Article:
Fixing The Fix

Nov 17, 2014

Last week’s furore and fines over the manipulation of FX fixings (unfortunate name!) is the most recent of a series of scandals related to financial benchmarks. The focus of the press coverage has understandably been on the venality of the traders involved and outrage over their deliberate attempts to game the system for personal advantage.

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Valuation Issues Overlooked

In all of this, however, one crucially important point seems to have been overlooked. Benchmarks and reference rates underlie many valuation methodologies and play a critical role in the production of prices for a wide range of financial products, from derivative contracts, to structured products, fixed income instruments and funds (exchange traded or otherwise).

The valuations of many derivative contracts and structured products are based on a specified reference rate, be it an FX fixing, an interbank offered rate or swap or a widely used benchmark index. The prices of illiquid fixed income securities are frequently derived using a present value approach, discounted based on a benchmark yield curve. The Net Asset Values of funds are subsequently created using these prices.

It is clear, therefore, that calling into question the veracity and reliability of these underlying benchmarks also compromises the host of downstream valuations produced using them. It is impossible to quantify this impact, but over the period of time that reference rates and curves were manipulated, many millions of prices used for NAV calculations, client reporting, performance measurement and risk management must also be discredited.

Regulators Wake Up

The press may have preferred to focus on the lurid trader chat and naked greed exhibited by the perpetrators rather than this bigger picture, but the regulatory authorities, in an unusual display of (albeit after the fact!) prescience, have clearly woken up to the problem.

Last year IOSCO, co-operating with the Financial Stability Board, produced a set of rules to reform benchmarks. These rules covered governance, the quality of both the data product and the methodology deployed, and subsequent accountability of the benchmark administrators. The rules are aligned at the regional level, with ESMA/EBA producing their own version for the markets they oversee.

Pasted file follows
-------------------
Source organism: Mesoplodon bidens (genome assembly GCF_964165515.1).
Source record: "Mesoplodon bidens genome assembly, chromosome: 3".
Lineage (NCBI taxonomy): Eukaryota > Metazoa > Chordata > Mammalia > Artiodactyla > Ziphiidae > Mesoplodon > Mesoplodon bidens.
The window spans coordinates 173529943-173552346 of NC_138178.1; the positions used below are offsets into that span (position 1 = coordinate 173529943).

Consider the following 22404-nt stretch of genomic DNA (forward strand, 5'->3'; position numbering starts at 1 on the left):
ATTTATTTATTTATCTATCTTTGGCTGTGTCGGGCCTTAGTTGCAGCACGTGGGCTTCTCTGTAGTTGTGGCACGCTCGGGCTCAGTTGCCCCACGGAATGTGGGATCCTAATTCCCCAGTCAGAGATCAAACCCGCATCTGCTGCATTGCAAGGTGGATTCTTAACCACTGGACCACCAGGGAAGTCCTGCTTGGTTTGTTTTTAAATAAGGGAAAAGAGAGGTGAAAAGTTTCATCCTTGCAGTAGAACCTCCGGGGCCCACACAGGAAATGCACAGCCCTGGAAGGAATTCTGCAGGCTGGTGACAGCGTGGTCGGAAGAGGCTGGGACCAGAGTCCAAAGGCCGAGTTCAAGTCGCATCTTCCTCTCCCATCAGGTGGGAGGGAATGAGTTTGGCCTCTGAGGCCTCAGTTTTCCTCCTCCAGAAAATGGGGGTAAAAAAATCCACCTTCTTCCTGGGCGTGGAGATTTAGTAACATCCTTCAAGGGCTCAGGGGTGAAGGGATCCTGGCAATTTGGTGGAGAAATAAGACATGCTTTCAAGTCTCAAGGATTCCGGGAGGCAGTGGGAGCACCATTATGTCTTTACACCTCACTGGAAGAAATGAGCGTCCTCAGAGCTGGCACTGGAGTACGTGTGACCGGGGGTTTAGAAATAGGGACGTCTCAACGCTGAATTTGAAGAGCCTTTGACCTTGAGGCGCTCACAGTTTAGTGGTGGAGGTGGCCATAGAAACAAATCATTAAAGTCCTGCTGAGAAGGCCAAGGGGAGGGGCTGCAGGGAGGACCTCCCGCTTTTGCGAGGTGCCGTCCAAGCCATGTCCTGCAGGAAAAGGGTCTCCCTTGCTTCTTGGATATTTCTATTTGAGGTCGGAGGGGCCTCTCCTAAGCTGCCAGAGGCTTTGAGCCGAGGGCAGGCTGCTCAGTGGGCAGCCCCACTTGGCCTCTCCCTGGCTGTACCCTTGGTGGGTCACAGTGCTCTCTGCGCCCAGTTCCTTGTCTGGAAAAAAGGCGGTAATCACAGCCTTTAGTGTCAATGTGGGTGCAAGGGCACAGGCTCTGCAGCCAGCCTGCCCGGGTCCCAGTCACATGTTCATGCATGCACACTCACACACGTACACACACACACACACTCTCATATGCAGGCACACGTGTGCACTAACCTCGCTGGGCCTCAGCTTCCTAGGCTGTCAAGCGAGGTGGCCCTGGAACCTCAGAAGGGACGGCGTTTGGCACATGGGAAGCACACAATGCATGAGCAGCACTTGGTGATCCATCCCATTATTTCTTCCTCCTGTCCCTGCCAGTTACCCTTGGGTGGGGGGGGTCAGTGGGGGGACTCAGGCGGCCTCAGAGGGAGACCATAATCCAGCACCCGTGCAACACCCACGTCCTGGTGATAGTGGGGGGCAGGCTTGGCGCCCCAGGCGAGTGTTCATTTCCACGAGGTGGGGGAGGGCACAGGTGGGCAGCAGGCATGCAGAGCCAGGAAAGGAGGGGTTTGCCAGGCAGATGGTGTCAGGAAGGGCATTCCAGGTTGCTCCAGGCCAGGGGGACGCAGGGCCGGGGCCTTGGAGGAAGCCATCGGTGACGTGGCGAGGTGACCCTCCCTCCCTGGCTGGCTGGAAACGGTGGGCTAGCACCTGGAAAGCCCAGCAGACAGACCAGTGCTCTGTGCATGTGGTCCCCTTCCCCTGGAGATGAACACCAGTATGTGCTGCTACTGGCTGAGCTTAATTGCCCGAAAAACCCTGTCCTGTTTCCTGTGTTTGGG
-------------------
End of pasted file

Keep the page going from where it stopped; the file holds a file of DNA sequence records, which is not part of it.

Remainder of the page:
In addition, the recent Fair and Efficient Market Review instituted by the UK Financial Conduct Authority into the UK fixed income, currency and commodity markets, has an explicit section devoted to the submission and review of benchmarks.

Reform & New Entries

In July of this year, the FSB reported on the progress of the adoption of these rules by benchmark administrators and providers. The report clearly illustrates two major areas of impact on the old benchmark setting regime.

Firstly, the established players (index and data providers such as FTSE, Markit, MSCI and WM Company) have been forced to reform their processes and report back on what they have done to meet these new rules. They have identified that they need to be seen to be adopting these if they want to be credible and stay in business.

Second, there has been some new entrants into the business picking up administrative duties for some benchmarks which have been most damaged. ICE Benchmark Administration has reportedly invested $15m in its business which has recently assumed responsibility for LIBOR, ISDAFix and the LBMA Gold Price.

Implications for Valuation Professionals

So what are the implications of all this change and reform for valuation professionals? The strongest conclusion is that it is simply not enough to blindly trust the benchmarks any more. If using benchmark prices, indices, curves or reference rates – and it is difficult to think of any valuation activity where one would not – then it behoves the user to fully understand and be aware of the issues surrounding their production and oversight and how they impact the value being placed on an asset.

It hasn’t happened yet, but in the future, if benchmarks are seen to have been misstated (deliberately or as a result of error) then valuation users may be required to go back and revise pricing for the instruments on which they depended.

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